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Nats fail to execute in 2-1 loss

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Nats fail to execute in 2-1 loss

They'd been in this situation plenty of times already this season, locked into a tense, low-scoring affair that would be decided by one big hit.

"We've played a million one-run games," Ryan Zimmerman said. "So it's not really anything big."

And yet after watching the Nationals fail at the plate on several occasions during Friday night's 2-1, 11-inning loss to the Orioles, it would be easy to question whether this lineup was getting caught up in the moment and trying too hard to make something happen.

There were just too many instances of poor execution, whether in the form of fouled-off bunt attempts, a botched hit-and-run or watching strike three whisk by right down the heart of the plate to think otherwise.

"We get in that situation, and we get a little over-anxious," manager Davey Johnson said. "Just trying too hard, the way I figure it, and not letting them come to us."

The opener of the most-anticipated Battle of the Beltways since the series commenced in 2006 lived up to the hype, with an energetic crowd of 36,680 on hand. Two upper-division clubs that have enjoyed success this season behind stellar pitching got a couple more dominant performances from their hurlers, with Baltimore's Jake Arrieta allowing one run over seven innings and Washington's Edwin Jackson doing his counterpart one better and making it through the eighth.

Ultimately, Nick Markakis' towering homer off Ryan Mattheus in the top of the 11th -- it struck the facing of the second deck down the right-field line -- decided this one, a tough blow for a Nationals pitching staff that had hung on all night to that point.

"I made a bad pitch," Mattheus said of his 2-2 slider down and in to Markakis. "He's a good hitter, and that's what good hitters do with bad pitches."

Mattheus, though, might never have found himself in that situation had the Nationals lineup managed to push across just one more run at any point during the previous 10 innings.

They didn't have many opportunities against Arrieta and four Orioles relievers, but what opportunities they did have were mostly squandered. Only Ian Desmond's solo homer in the sixth resulted in a run for the home team.

The Nationals went 0-for-5 with runners in scoring position. They weren't much better with a man on first base, either.

Such was the case in the bottom of the fifth, when Johnson called for a hit-and-run with Jackson at the plate and slow-footed catcher Jesus Flores on first. Jackson whiffed at Arrieta's pitch, and Matt Wieters easily gunned down Flores to kill that potential rally.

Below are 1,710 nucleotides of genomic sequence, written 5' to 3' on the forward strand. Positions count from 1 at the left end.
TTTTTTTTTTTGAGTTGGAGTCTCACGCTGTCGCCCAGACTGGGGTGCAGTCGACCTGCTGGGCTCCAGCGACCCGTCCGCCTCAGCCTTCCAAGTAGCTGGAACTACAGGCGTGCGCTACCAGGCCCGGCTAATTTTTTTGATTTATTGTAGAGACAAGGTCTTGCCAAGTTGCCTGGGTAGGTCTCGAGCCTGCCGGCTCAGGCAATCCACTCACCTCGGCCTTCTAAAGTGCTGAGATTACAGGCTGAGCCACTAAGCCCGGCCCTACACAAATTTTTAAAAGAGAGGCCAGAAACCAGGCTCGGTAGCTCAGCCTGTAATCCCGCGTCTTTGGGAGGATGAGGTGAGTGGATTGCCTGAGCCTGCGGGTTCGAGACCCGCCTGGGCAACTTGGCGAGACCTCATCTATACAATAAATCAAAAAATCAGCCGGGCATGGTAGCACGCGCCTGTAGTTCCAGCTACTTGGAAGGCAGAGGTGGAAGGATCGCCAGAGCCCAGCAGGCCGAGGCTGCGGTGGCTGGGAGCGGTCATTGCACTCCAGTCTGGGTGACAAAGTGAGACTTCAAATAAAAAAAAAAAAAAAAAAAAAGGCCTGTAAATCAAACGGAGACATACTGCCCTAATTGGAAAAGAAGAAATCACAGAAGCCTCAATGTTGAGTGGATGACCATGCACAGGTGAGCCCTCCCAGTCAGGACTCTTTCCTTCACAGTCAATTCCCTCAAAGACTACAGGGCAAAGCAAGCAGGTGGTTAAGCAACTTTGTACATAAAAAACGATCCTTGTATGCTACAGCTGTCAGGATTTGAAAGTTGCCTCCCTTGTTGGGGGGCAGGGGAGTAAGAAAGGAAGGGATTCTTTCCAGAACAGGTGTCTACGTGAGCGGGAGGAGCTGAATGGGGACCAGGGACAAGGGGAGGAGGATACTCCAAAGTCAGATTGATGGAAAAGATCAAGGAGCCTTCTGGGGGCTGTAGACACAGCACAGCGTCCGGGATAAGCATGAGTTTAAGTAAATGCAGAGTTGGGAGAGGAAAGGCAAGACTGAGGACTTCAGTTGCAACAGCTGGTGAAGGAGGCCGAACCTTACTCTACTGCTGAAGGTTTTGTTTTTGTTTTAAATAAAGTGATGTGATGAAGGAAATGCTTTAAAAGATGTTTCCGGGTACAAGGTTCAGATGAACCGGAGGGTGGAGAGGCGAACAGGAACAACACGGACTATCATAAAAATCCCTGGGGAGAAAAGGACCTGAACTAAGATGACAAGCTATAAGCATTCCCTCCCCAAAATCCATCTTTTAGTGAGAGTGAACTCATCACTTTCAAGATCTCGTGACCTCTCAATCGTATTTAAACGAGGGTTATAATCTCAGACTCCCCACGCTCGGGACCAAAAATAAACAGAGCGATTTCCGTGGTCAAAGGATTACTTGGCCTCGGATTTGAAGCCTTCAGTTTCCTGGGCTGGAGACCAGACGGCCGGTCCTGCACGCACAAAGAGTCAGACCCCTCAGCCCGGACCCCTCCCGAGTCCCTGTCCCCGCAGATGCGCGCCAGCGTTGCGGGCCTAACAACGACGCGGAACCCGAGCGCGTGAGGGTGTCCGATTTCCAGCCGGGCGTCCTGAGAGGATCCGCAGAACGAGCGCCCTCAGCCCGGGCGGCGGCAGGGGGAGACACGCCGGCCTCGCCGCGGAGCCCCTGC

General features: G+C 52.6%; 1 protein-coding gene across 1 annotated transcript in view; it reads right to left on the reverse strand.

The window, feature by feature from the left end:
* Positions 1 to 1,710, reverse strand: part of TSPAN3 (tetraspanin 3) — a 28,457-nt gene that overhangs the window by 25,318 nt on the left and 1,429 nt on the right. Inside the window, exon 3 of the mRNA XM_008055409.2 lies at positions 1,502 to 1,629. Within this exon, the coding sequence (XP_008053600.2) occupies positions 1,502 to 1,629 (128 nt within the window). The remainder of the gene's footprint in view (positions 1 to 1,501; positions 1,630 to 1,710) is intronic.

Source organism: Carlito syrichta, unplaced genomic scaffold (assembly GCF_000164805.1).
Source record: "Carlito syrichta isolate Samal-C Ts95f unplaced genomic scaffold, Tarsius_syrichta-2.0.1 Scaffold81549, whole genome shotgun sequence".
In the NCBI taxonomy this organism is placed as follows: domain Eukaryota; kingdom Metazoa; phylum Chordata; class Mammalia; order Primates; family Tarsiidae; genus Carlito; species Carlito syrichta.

Was Jackson surprised to get the hit-and-run sign in that situation?

"Not really," the right-hander insisted. "The managers that I've played for, they've been pretty aggressive, especially Arizona's Kirk Gibson and St. Louis' Tony LaRussa. If a pitcher can halfway handle the bat, they'll put the hit-and-run on."

The poor execution continued in the seventh, when Bryce Harper led off with a single and Johnson decided to ask Danny Espinosa to bunt the rookie over to second base. Except Espinosa took one pitch for a strike, then twice bunted foul, sent back to the dugout after the final one.

"You try and you work on it every day as far as bunting, and sometimes it's not the easiest thing in the world to do," Espinosa said. "I know everyone thinks it is, but when you've got a guy throwing hard and the ball comes up and in, you want to bunt it. At the same time, you're trying to just protect yourself and move, and you foul it off."

By the time the bottom of the 11th rolled around, the Nationals were trailing and facing their last chance. They did give themselves a chance, though. Pinch-hitter Steve Lombardozzi was plunked by Orioles reliever Pedro Strop to begin the inning, only to be wiped out on Desmond's double-play grounder.

Now down to their final out, the Nationals still had one last-ditch shot when Roger Bernadina struck out on a pitch that wound up at the backstop and reached on the wild pitch. Zimmerman followed with a single up the middle, putting the tying runner in scoring position for cleanup hitter Adam LaRoche.

LaRoche has been the Nationals' most-productive, and most-consistent hitter, but he capped off perhaps his worst night of the season when he weakly tapped the ball back to the mound for the game's final out, completing an 0-for-5 night in which he never hit the ball out of the infield.